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Self-reported dietary energy intake of normal weight, overweight and obese adolescents

  • Vivienne A Vance (a1), Sarah J Woodruff (a1), Linda J McCargar (a2), Janice Husted (a1) and Rhona M Hanning (a1)...

Abstract

Objective

The purpose of the present paper was to assess dietary energy reporting as a function of sex and weight status among Ontario and Alberta adolescents, using the ratio of energy intake (EI) to estimated BMR (BMRest).

Design

Data were collected using the FBQ, a validated web-based dietary assessment tool (including a 24 h dietary recall, FFQ, and food and physical activity behavioural questions). BMI was calculated from self-reported height and weight and participants were classified as normal weight, overweight or obese. BMR was calculated using the WHO equations (based on weight). Reporting status was identified using the ratio EI:BMRest.

Setting

Data were collected in public, Catholic and private schools in Ontario and Alberta, Canada.

Subjects

A total of 1917 (n 876 male and n 1041 female) students (n 934 grade 9 and n 984 grade 10) participated.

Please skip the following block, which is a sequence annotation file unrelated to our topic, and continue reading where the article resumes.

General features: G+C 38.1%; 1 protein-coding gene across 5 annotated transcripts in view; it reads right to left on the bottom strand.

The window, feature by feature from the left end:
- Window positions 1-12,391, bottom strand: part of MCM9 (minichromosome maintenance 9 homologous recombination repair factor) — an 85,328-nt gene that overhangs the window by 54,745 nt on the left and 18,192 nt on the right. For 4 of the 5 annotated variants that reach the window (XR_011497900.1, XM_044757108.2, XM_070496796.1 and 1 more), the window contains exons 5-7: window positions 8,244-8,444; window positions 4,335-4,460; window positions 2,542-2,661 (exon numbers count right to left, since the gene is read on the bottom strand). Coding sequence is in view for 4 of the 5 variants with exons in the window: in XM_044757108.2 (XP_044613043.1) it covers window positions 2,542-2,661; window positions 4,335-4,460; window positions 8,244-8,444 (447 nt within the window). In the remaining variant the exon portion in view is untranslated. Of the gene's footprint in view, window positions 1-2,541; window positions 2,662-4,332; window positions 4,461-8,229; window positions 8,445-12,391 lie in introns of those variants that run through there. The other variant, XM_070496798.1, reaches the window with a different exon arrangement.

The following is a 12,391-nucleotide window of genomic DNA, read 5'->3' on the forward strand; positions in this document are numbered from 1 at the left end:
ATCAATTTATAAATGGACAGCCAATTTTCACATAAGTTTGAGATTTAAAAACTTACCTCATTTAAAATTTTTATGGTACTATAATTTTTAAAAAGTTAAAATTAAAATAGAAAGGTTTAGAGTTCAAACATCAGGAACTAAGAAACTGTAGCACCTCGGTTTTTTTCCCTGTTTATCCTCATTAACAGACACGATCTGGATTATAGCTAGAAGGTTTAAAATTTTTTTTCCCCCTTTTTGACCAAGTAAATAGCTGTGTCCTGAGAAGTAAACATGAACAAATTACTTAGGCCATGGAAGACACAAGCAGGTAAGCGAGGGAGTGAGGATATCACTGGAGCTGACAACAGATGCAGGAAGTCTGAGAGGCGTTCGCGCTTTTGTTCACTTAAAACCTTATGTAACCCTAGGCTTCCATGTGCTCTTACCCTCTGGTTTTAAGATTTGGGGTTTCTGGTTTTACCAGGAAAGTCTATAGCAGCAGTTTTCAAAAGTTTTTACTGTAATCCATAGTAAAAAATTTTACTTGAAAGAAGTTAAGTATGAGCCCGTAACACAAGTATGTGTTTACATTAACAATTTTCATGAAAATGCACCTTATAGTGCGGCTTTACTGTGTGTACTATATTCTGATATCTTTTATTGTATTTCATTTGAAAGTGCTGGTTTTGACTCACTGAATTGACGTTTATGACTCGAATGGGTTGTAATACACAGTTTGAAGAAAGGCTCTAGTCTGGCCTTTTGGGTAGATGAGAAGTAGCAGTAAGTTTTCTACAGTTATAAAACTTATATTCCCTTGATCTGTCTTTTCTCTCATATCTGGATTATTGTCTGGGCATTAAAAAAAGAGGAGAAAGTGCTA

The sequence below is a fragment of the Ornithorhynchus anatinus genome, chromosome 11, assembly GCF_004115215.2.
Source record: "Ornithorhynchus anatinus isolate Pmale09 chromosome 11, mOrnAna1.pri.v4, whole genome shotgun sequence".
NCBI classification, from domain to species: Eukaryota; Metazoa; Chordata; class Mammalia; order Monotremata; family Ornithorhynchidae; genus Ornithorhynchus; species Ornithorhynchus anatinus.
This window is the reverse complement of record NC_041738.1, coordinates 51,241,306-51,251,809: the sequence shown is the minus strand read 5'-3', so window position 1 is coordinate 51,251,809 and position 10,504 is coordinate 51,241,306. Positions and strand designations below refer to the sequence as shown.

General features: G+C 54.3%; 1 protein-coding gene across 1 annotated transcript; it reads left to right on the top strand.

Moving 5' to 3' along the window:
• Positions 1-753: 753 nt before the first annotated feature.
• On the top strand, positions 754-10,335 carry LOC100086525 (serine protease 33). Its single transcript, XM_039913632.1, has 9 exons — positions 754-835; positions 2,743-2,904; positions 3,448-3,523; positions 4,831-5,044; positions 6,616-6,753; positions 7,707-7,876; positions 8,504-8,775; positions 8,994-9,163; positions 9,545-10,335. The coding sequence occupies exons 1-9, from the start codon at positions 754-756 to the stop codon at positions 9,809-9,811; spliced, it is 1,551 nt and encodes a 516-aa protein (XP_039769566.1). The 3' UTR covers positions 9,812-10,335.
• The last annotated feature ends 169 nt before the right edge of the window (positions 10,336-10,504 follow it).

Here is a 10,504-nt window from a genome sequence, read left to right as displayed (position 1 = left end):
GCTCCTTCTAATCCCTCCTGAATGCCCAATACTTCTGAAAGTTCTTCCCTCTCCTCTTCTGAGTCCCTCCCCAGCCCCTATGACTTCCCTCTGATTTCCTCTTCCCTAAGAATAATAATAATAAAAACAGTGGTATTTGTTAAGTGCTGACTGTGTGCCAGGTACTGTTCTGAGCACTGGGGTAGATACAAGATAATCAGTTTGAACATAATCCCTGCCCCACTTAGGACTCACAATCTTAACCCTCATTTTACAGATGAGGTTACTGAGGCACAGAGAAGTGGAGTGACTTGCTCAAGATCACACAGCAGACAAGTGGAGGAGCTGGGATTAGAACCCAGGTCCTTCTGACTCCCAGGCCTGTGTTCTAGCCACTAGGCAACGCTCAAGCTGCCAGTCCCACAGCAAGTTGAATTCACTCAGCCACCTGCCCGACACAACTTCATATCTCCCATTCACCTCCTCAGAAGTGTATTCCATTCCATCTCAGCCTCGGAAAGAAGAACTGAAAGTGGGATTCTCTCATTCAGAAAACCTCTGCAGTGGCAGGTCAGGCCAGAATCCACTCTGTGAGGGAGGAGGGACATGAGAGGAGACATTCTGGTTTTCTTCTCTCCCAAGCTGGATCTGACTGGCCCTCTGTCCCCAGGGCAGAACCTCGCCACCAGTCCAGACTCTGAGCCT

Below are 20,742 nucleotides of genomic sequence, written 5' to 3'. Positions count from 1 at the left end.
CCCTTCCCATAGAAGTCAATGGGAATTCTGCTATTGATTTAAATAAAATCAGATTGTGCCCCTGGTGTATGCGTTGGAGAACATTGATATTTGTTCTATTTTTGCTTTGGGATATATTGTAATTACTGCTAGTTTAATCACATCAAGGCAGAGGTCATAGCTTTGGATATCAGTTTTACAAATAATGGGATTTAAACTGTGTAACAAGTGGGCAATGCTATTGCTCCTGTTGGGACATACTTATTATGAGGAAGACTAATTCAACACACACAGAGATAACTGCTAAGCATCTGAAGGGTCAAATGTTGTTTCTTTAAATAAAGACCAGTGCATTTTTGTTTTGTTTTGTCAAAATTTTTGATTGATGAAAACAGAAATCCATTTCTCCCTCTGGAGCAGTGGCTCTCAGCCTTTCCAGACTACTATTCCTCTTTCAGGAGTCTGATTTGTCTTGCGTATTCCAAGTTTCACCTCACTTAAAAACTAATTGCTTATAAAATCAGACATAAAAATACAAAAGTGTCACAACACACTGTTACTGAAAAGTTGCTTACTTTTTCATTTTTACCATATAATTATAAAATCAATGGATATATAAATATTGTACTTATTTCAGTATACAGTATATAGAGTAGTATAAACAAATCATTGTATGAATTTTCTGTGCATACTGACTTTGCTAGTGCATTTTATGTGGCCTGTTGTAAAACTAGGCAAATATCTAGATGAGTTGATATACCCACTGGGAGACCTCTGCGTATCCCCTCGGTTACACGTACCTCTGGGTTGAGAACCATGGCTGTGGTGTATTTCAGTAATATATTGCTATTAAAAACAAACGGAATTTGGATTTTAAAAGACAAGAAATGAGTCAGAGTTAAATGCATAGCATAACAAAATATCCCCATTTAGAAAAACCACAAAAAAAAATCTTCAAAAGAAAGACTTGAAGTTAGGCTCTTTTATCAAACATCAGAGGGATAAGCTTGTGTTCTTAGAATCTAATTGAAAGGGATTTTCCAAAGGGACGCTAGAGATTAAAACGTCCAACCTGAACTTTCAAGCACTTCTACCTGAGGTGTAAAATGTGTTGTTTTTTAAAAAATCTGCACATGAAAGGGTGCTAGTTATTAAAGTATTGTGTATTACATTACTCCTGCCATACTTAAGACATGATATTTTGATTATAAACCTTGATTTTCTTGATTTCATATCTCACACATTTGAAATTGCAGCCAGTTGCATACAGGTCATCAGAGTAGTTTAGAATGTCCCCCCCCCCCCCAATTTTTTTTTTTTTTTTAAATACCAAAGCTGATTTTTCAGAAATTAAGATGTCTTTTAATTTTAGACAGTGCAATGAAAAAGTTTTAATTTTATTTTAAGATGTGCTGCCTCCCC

Results

The mean EI:BMRest ratio across all participants was 1·4 (sd 0·6), providing evidence of under-reporting for the total sample. Females under-reported more than males (t = 6·27, P < 0·001), and under-reporting increased with increasing weight status for both males (F = 33·21, P < 0·001) and females (F = 14·28, P < 0·001). After removing those who reported eating less to lose weight, the EI:BMRest was 1·56 (sd 0·6) for males and 1·4 (sd 0·6) for females.

Conclusion

The present study highlights methodological challenges associated with self-reported dietary data. Systematic differences in under-reporting of dietary intake by gender and weight status were observed using a web-based survey, similar to observations made using paper-based 24 h recalls and dietitian interviews.

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Copyright

Corresponding author

*Corresponding author: Email rhanning@healthy.uwaterloo.ca

References

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Keywords

Self-reported dietary energy intake of normal weight, overweight and obese adolescents

  • Vivienne A Vance (a1), Sarah J Woodruff (a1), Linda J McCargar (a2), Janice Husted (a1) and Rhona M Hanning (a1)...

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